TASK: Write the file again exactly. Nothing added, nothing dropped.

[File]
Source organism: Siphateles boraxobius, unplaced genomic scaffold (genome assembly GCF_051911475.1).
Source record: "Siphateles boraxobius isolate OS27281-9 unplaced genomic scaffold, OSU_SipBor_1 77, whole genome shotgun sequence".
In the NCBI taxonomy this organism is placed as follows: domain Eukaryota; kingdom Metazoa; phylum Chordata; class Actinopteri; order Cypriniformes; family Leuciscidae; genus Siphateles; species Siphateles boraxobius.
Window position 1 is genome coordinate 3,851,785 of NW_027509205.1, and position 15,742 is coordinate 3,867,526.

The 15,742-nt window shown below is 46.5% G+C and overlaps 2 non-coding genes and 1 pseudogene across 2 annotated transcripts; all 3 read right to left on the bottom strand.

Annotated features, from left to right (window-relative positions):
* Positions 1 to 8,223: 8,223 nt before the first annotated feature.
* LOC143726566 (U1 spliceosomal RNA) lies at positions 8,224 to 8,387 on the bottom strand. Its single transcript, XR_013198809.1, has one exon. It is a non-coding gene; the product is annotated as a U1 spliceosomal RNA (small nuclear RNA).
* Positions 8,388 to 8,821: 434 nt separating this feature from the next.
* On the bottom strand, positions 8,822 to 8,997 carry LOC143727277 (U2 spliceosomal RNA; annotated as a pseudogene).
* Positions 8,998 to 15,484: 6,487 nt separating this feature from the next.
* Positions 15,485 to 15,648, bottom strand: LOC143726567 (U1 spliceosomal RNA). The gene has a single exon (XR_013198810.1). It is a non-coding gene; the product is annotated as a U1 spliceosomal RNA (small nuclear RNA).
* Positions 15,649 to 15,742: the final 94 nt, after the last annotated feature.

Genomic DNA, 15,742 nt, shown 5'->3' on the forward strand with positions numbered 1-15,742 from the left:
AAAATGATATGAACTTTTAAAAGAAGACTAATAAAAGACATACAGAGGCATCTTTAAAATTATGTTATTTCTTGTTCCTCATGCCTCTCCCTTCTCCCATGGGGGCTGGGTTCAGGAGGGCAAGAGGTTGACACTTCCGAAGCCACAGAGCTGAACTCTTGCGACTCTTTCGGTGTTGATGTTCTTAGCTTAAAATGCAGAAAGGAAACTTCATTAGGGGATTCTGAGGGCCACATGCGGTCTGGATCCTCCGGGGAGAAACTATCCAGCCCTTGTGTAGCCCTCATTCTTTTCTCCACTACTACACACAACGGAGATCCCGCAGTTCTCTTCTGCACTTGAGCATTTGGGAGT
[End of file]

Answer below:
Source organism: Siphateles boraxobius, unplaced genomic scaffold (genome assembly GCF_051911475.1).
Source record: "Siphateles boraxobius isolate OS27281-9 unplaced genomic scaffold, OSU_SipBor_1 77, whole genome shotgun sequence".
In the NCBI taxonomy this organism is placed as follows: domain Eukaryota; kingdom Metazoa; phylum Chordata; class Actinopteri; order Cypriniformes; family Leuciscidae; genus Siphateles; species Siphateles boraxobius.
Window position 1 is genome coordinate 3,851,785 of NW_027509205.1, and position 15,742 is coordinate 3,867,526.

The 15,742-nt window shown below is 46.5% G+C and overlaps 2 non-coding genes and 1 pseudogene across 2 annotated transcripts; all 3 read right to left on the bottom strand.

Annotated features, from left to right (window-relative positions):
* Positions 1 to 8,223: 8,223 nt before the first annotated feature.
* LOC143726566 (U1 spliceosomal RNA) lies at positions 8,224 to 8,387 on the bottom strand. Its single transcript, XR_013198809.1, has one exon. It is a non-coding gene; the product is annotated as a U1 spliceosomal RNA (small nuclear RNA).
* Positions 8,388 to 8,821: 434 nt separating this feature from the next.
* On the bottom strand, positions 8,822 to 8,997 carry LOC143727277 (U2 spliceosomal RNA; annotated as a pseudogene).
* Positions 8,998 to 15,484: 6,487 nt separating this feature from the next.
* Positions 15,485 to 15,648, bottom strand: LOC143726567 (U1 spliceosomal RNA). The gene has a single exon (XR_013198810.1). It is a non-coding gene; the product is annotated as a U1 spliceosomal RNA (small nuclear RNA).
* Positions 15,649 to 15,742: the final 94 nt, after the last annotated feature.

Genomic DNA, 15,742 nt, shown 5'->3' on the forward strand with positions numbered 1-15,742 from the left:
AAAATGATATGAACTTTTAAAAGAAGACTAATAAAAGACATACAGAGGCATCTTTAAAATTATGTTATTTCTTGTTCCTCATGCCTCTCCCTTCTCCCATGGGGGCTGGGTTCAGGAGGGCAAGAGGTTGACACTTCCGAAGCCACAGAGCTGAACTCTTGCGACTCTTTCGGTGTTGATGTTCTTAGCTTAAAATGCAGAAAGGAAACTTCATTAGGGGATTCTGAGGGCCACATGCGGTCTGGATCCTCCGGGGAGAAACTATCCAGCCCTTGTGTAGCCCTCATTCTTTTCTCCACTACTACACACAACGGAGATCCCGCAGTTCTCTTCTGCACTTGAGCATTTGGGAGT